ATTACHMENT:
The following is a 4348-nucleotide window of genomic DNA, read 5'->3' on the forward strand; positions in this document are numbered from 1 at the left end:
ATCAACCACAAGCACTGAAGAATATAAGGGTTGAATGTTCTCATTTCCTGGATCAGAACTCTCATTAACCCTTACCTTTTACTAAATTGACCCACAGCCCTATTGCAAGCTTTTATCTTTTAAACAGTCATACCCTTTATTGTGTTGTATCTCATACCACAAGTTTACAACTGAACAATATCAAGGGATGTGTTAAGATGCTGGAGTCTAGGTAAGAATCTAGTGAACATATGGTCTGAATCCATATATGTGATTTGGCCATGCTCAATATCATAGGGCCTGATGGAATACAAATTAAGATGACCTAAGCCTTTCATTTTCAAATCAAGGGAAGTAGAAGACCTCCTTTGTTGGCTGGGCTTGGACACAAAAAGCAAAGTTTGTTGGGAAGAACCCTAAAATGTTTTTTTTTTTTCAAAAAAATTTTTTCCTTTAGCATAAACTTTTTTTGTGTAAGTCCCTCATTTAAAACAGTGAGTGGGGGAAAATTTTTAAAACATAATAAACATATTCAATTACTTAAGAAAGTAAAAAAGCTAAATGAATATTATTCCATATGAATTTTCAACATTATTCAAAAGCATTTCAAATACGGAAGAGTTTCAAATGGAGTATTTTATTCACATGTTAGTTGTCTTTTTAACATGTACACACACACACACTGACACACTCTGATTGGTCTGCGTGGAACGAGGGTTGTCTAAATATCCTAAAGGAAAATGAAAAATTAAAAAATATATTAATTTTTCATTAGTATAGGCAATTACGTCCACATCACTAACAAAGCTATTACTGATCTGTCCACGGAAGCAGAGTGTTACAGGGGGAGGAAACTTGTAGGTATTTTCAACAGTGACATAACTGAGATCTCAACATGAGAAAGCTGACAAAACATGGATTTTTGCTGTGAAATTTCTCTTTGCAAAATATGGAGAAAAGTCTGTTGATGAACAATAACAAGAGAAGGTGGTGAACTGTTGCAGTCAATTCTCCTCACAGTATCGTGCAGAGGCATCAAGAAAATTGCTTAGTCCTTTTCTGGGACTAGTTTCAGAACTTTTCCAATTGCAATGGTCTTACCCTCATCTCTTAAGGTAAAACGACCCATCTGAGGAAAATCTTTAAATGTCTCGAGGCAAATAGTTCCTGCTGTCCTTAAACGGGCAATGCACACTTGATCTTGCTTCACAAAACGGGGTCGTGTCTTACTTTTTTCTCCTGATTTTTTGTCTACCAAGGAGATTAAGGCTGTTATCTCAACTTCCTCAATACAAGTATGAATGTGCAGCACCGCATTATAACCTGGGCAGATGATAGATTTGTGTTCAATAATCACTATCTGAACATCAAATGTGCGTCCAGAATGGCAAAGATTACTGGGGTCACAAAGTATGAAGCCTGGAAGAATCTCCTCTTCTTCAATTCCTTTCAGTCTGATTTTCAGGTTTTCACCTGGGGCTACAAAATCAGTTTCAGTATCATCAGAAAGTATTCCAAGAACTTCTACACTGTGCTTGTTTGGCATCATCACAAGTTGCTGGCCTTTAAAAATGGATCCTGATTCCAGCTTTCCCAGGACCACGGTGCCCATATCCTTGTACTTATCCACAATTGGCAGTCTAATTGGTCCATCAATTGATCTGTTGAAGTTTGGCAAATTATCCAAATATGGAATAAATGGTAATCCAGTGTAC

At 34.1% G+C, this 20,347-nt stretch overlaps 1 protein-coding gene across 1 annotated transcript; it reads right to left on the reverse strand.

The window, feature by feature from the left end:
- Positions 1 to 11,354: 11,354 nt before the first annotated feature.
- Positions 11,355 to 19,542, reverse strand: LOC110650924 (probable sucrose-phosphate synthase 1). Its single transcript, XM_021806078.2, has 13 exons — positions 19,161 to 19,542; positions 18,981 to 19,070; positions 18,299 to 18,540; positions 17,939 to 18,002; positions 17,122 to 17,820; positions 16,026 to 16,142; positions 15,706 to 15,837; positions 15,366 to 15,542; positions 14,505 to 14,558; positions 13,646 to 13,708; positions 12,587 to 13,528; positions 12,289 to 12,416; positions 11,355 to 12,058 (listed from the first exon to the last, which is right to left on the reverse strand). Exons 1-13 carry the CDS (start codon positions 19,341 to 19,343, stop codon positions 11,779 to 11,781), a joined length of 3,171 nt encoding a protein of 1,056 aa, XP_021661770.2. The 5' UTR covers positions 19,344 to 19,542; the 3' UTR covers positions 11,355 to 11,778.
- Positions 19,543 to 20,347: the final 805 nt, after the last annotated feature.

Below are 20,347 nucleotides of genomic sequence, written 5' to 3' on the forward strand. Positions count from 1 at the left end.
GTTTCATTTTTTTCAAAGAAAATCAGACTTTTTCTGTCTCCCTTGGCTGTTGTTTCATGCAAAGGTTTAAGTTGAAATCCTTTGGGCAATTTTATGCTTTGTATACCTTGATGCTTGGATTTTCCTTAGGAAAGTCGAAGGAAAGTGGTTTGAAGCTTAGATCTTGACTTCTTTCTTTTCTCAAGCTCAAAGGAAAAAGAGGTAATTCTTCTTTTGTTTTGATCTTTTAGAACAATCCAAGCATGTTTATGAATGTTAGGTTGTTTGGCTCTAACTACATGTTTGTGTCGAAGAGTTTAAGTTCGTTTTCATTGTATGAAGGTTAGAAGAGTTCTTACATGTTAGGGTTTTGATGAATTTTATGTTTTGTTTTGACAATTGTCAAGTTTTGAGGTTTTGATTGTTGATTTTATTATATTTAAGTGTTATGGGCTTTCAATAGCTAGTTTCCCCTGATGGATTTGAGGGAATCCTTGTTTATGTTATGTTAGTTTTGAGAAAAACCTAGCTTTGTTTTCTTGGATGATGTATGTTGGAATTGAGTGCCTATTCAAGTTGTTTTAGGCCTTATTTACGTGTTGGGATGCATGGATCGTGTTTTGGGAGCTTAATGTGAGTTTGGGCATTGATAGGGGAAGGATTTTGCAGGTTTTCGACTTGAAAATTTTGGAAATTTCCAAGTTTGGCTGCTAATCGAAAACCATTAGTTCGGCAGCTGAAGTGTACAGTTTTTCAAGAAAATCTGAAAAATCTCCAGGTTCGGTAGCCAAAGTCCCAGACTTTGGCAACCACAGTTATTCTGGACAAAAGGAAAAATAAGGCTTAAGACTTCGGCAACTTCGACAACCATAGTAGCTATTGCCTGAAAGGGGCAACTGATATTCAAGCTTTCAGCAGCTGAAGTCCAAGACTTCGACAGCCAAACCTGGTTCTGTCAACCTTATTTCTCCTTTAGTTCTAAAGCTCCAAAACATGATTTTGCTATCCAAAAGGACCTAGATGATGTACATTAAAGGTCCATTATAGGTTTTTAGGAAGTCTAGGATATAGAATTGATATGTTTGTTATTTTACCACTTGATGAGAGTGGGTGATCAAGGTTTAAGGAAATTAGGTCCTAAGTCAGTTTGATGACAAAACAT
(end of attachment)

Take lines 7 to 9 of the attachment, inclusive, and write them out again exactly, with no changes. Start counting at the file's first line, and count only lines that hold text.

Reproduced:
- Positions 19,543 to 20,347: the final 805 nt, after the last annotated feature.

Below are 20,347 nucleotides of genomic sequence, written 5' to 3' on the forward strand. Positions count from 1 at the left end.
GTTTCATTTTTTTCAAAGAAAATCAGACTTTTTCTGTCTCCCTTGGCTGTTGTTTCATGCAAAGGTTTAAGTTGAAATCCTTTGGGCAATTTTATGCTTTGTATACCTTGATGCTTGGATTTTCCTTAGGAAAGTCGAAGGAAAGTGGTTTGAAGCTTAGATCTTGACTTCTTTCTTTTCTCAAGCTCAAAGGAAAAAGAGGTAATTCTTCTTTTGTTTTGATCTTTTAGAACAATCCAAGCATGTTTATGAATGTTAGGTTGTTTGGCTCTAACTACATGTTTGTGTCGAAGAGTTTAAGTTCGTTTTCATTGTATGAAGGTTAGAAGAGTTCTTACATGTTAGGGTTTTGATGAATTTTATGTTTTGTTTTGACAATTGTCAAGTTTTGAGGTTTTGATTGTTGATTTTATTATATTTAAGTGTTATGGGCTTTCAATAGCTAGTTTCCCCTGATGGATTTGAGGGAATCCTTGTTTATGTTATGTTAGTTTTGAGAAAAACCTAGCTTTGTTTTCTTGGATGATGTATGTTGGAATTGAGTGCCTATTCAAGTTGTTTTAGGCCTTATTTACGTGTTGGGATGCATGGATCGTGTTTTGGGAGCTTAATGTGAGTTTGGGCATTGATAGGGGAAGGATTTTGCAGGTTTTCGACTTGAAAATTTTGGAAATTTCCAAGTTTGGCTGCTAATCGAAAACCATTAGTTCGGCAGCTGAAGTGTACAGTTTTTCAAGAAAATCTGAAAAATCTCCAGGTTCGGTAGCCAAAGTCCCAGACTTTGGCAACCACAGTTATTCTGGACAAAAGGAAAAATAAGGCTTAAGACTTCGGCAACTTCGACAACCATAGTAGCTATTGCCTGAAAGGGGCAACTGATATTCAAGCTTTCAGCAGCTGAAGTCCAAGACTTCGACAGCCAAACCTGGTTCTGTCAACCTTATTTCTCCTTTAGTTCTAAAGCTCCAAAACATGATTTTGCTATCCAAAAGGACCTAGATGATGTACATTAAAGGTCCATTATAGGTTTTTAGGAAGTCTAGGATATAGAATTGATATGTTTGTTATTTTACCACTTGATGAGAGTGGGTGATCAAGGTTTAAGGAAATTAGGTCCTAAGTCAGTTTGATGACAAAACAT